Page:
Agenda item

Attleborough; Proposed Anaerobic Digestion Unit, Land at Attleborough Poultry Farms, off B1077 for S S Agriservices: Reference: 3PL/2009/1143/F (Agenda Item 8a)

Report of the Deputy Chief Executive.


The Principal Planning Officer (Major Projects) (PPO MP) presented the report.  This item had been discussed by the Committee on 15 February 2010.  The application had been deferred in order to gather further supporting information, as well as to invite representatives from the Environment Agency to attend, along with the applicant, to answer questions.


Members were shown photographs and drawings of the site, especially in relation to nearby buildings which included St Luke’s hospital, a veterinary practice and an adjacent turkey farm.   The nearest residential property was 250m away.


The PPO MP said that National and local policies were generally to encourage renewable energy projects, subject to certain criteria.  He also said that the new landscaping proposed by the applicant was acceptable to the Planning Officers.


In terms of impact on surrounding properties, there had been much local opposition, with approximately 150 letters having been received, many of which raised concerns about smell and emissions.  There was some uncertainty about the status of the turkey farm tenancy, and the current operator had strongly objected on a number of grounds, including potential noise and emissions affecting his turkey breeding, which he said was particularly sensitive.


Before being able to operate, the proposed anaerobic digestion plant would require an Environmental Permit from the Environment Agency (EA) which would ensure detailed controls over the day-to-day management of the plant.   The PPO MP added that there would be tighter emission controls imposed by the EA permit on the elements located in the open air, than those contained in buildings.  The Environment Agency had made no further comment on the proposal: they did not object, subject to the imposition of certain conditions.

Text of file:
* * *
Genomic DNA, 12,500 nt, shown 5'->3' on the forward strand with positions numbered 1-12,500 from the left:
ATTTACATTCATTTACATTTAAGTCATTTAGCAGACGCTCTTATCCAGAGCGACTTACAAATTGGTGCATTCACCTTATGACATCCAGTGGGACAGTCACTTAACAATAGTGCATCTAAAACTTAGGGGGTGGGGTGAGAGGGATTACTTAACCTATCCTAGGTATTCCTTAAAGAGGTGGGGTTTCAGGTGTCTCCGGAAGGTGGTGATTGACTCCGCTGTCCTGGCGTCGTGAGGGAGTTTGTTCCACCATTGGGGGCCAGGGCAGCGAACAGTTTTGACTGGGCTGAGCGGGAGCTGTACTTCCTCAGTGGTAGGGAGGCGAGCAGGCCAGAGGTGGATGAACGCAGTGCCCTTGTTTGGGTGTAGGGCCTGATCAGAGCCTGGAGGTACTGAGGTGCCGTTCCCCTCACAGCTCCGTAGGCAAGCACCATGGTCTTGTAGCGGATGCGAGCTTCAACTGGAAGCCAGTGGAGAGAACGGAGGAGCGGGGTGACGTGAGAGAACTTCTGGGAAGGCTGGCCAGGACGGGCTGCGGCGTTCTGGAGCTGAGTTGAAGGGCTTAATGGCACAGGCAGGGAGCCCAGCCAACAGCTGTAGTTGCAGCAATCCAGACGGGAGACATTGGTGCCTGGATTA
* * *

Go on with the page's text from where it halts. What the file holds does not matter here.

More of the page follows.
Having seen the details of the EA requirements before permit issue, the Environmental Health Officer had confirmed that she was comfortable with them, and had withdrawn her initial objection. 


The PPO MP concluded by saying that the EA had declined to accept an invitation to attend.  With respect to noise and appearance, the anaerobic digestion unit was felt to be acceptable in terms of the impact on neighbouring properties, since noise levels were unlikely to be vastly different from those produced by general farm equipment, and silage clamps were fairly common on many farms nowadays. 


With regard to traffic concerns, the report detailed the additional information which had been received since the previous discussion.   Highway improvements were part of the planning application.   Work would need to be done on the forward visibility splay at the junction with the B1077.  However the figures quoted were based on reasonable traffic projections in terms of the proposed business combined with existing movements.  It was felt that the additional traffic was not likely to have a significant impact. 


The recommendation was for approval, subject to conditions as listed in the report.


Speaking on behalf of the objectors, Mr Irvine expressed disappointment at the level of further information provided, some of which he felt conflicted with what had been provided in February.    He mentioned the concerns from the turkey farmer in terms of the potential effect of this proposal on both the turkeys and farm employees.   Government guidelines recommended that this type of plant should be located near industrial or sewage works.   In addition, many objectors had strong reservations about enforcement resting with the Environment Agency – with problems at Banham Poultry being cited as an example.  Finally, there were real doubts that the figures quoted with respect to traffic movements were realistic in terms of numbers, as well as the degree of visibility, at the access to the B1077.


Representing the applicants, Mr Evans said that whilst the production of Biogas was virtually unknown in the UK at the moment, the technology was not new.  There were over 10,000 plants located on the continent.  The company had been in operation for over 10 years and were involved with the running of over 30 plants.  He added that the company would not be proposing to invest up to £4 million in an operation which was likely to fail stringent environmental requirements.    The plant would also bring jobs to the area.